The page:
Viewpoint: End political extremism and pettiness

One of the biggest hindrances that is currently facing America is the ridiculous political extremism that is currently on display in Congress and across the country.

There are people who would be more likely to vote for a chimpanzee than for a member of the political party they aren’t affiliated with. It seems that recently political extremism has become more and more prominent with the Tea Party and grassroots political movements. But it can be seen on both sides of the aisle and is harmful and detrimental to the country.

Recently, there have been multiple examples of politicians fighting in Congress and refusing to compromise and work together to form a stronger country. From the health care reform to the debt ceiling debates, it is clear that partisanship is becoming more extreme, and cooperation is flying out the window.

A few months ago, the childishness of the U.S. Congress was seen during the debt-ceiling debates. What was also clear during that time was that fierce political extremism isn’t helpful. The bickering and backbiting was a contributing factor to the U.S. being downgraded from its AAA credit rating for the first time in the nation’s history.

In the spring following Congresswoman Gabrielle Gifford being shot, there was much talk of bipartisanship and of working together. The members of Congress symbolically sat together during a presidential speech. It seemed that during that time, everyone talked about how this was going to be the future and that they would move forward together. It now appears those feelings and thoughts have been forgotten by many members of Congress.

If America wants to continue progressing and growing, the politicians need to learn to work together. There needs to be cooperation and more tolerance in the political arena.

It appears that a couple of the most logical current political commentators are Jon Stewart and Stephen Colbert who are actually comedians. Stewart often calls for more moderate politicians. Last year he held a rally for moderate sensible people. People carried signs that cried for cooperation and tolerance. There were slogans like, “I don’t agree with you, but you’re also probably not Hitler,” and “I understand your stance, and while I disagree, I’m pretty sure you’re not a Nazi.”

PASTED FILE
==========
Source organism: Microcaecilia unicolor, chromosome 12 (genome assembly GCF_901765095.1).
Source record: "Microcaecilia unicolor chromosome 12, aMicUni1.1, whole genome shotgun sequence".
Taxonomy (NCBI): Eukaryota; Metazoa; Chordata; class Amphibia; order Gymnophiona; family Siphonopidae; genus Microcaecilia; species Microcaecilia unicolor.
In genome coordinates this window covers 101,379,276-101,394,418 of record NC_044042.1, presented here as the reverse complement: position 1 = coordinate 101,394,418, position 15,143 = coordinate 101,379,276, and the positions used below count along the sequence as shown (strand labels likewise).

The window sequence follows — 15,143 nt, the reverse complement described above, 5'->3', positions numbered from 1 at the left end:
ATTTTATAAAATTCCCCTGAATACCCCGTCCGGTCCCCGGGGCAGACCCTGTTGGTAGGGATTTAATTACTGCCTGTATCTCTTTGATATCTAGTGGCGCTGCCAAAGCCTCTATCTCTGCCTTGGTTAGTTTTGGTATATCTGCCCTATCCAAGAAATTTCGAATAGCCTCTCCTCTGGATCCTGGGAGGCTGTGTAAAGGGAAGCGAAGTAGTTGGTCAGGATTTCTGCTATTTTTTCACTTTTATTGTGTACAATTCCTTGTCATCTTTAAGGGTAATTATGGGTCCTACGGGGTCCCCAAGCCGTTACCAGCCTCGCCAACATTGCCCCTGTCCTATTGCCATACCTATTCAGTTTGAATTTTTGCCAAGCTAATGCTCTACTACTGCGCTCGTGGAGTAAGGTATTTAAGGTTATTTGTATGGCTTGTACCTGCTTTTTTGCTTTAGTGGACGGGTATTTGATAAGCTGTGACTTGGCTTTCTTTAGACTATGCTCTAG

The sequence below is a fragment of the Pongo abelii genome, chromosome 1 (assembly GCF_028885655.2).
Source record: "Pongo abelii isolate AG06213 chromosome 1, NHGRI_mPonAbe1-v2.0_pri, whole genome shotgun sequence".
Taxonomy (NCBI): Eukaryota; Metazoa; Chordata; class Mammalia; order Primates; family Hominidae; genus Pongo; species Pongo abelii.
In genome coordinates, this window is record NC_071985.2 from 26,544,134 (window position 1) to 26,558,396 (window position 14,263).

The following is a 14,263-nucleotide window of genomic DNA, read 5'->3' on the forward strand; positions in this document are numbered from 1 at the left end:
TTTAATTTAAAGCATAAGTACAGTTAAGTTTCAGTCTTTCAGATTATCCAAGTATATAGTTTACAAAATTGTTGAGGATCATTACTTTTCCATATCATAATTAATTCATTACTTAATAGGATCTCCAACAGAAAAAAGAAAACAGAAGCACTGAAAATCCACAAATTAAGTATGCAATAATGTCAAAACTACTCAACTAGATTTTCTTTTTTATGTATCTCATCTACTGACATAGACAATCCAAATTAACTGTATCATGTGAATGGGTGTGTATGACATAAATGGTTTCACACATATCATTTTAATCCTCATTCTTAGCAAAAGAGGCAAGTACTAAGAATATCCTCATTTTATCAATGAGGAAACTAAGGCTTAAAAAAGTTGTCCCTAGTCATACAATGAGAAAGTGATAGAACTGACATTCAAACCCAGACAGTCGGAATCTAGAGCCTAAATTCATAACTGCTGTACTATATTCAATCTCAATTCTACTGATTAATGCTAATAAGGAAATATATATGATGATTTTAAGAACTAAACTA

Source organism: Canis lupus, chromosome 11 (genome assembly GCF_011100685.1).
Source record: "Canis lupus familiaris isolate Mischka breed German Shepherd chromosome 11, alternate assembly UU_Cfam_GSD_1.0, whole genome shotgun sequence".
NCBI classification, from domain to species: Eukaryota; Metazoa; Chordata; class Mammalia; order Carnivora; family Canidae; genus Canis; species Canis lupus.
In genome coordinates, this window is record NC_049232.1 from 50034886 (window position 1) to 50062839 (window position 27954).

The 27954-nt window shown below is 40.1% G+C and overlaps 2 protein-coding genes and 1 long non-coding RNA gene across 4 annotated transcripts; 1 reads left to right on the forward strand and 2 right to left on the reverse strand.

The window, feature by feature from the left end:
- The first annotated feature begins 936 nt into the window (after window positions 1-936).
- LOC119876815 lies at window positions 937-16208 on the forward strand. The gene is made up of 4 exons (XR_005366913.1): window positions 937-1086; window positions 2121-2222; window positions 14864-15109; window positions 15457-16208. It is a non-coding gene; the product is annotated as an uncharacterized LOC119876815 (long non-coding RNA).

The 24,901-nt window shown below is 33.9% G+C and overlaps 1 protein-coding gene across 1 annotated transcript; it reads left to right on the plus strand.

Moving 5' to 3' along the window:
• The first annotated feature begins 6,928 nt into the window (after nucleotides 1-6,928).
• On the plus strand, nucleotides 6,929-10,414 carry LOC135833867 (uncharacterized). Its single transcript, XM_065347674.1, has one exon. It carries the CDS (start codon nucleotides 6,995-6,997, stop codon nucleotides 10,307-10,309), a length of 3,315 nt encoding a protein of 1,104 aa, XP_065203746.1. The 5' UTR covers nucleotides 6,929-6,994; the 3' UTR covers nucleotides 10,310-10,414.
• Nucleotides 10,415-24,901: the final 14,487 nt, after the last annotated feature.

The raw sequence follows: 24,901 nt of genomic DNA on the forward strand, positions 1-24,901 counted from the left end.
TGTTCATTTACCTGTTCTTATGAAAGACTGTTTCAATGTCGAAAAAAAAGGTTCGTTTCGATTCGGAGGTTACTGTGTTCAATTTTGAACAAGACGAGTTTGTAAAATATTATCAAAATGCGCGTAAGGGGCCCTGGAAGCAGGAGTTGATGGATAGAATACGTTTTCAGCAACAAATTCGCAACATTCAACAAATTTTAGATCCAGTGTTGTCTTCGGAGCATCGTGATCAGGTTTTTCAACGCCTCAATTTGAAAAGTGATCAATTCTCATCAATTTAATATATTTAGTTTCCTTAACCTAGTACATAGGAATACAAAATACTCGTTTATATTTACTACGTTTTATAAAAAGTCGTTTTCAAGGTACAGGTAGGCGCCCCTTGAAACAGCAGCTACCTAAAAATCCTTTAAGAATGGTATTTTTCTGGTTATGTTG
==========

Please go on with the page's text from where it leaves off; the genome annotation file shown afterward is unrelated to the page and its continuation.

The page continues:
Stewart often has said that he believes most of America is levelheaded, moderate and balanced, yet it is only the ridiculously extreme who dominate the airwaves. He has called for a return to sanity and has said he hopes that politicians can work together in shaping the country.

This is a difficult time for America. There aren’t many people who would say that the country is doing great. Right now, America needs more levelheaded, logical people and less irrational extremists. The country needs politicians who will work together, people who will put aside their differences and focus on building a stronger future for the country.

Any kind of political extremism is detrimental to the political process, whether a politician is on the extreme right or left. If someone becomes closed-minded, thinking that their way is the only way and that anyone who doesn’t think like they do is wrong, growth cannot happen.

One of the biggest causes of the political extremism currently is the Tea Party movement — a small group of people who have infiltrated Congress and are pushing the Republican Party further to the right and driving a wedge between the Republicans and Democrats.

The way to fix the country doesn’t lie in bickering and backbiting. It isn’t going to be accomplished through voting no to everything suggested by a Democrat. The key to getting America back on track lies in cooperation and in bipartisanship. Congress needs to work together, be less extreme, focus less on its differences and make an effort to come together and form a strong bipartisan government.